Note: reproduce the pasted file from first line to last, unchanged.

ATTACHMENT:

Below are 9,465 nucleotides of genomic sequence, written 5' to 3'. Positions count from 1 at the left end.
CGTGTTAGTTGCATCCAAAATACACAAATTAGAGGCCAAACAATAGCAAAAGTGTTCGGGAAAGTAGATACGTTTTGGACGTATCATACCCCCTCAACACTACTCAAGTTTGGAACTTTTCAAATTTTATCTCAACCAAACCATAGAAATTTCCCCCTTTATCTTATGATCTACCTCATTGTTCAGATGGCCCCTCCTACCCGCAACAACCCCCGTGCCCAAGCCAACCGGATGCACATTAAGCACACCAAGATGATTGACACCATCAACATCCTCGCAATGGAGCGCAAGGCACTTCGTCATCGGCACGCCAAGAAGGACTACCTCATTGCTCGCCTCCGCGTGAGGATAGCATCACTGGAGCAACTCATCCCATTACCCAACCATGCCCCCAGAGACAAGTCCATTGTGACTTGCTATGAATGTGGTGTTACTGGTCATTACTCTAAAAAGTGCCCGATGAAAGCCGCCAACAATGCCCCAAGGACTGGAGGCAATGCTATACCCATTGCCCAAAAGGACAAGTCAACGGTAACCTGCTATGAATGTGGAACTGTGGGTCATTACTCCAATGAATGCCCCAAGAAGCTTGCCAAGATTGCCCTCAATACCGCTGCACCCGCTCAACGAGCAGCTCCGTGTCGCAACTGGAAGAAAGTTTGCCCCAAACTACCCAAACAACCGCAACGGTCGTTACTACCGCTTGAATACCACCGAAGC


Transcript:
Below are 9,465 nucleotides of genomic sequence, written 5' to 3'. Positions count from 1 at the left end.
CGTGTTAGTTGCATCCAAAATACACAAATTAGAGGCCAAACAATAGCAAAAGTGTTCGGGAAAGTAGATACGTTTTGGACGTATCATACCCCCTCAACACTACTCAAGTTTGGAACTTTTCAAATTTTATCTCAACCAAACCATAGAAATTTCCCCCTTTATCTTATGATCTACCTCATTGTTCAGATGGCCCCTCCTACCCGCAACAACCCCCGTGCCCAAGCCAACCGGATGCACATTAAGCACACCAAGATGATTGACACCATCAACATCCTCGCAATGGAGCGCAAGGCACTTCGTCATCGGCACGCCAAGAAGGACTACCTCATTGCTCGCCTCCGCGTGAGGATAGCATCACTGGAGCAACTCATCCCATTACCCAACCATGCCCCCAGAGACAAGTCCATTGTGACTTGCTATGAATGTGGTGTTACTGGTCATTACTCTAAAAAGTGCCCGATGAAAGCCGCCAACAATGCCCCAAGGACTGGAGGCAATGCTATACCCATTGCCCAAAAGGACAAGTCAACGGTAACCTGCTATGAATGTGGAACTGTGGGTCATTACTCCAATGAATGCCCCAAGAAGCTTGCCAAGATTGCCCTCAATACCGCTGCACCCGCTCAACGAGCAGCTCCGTGTCGCAACTGGAAGAAAGTTTGCCCCAAACTACCCAAACAACCGCAACGGTCGTTACTACCGCTTGAATACCACCGAAGC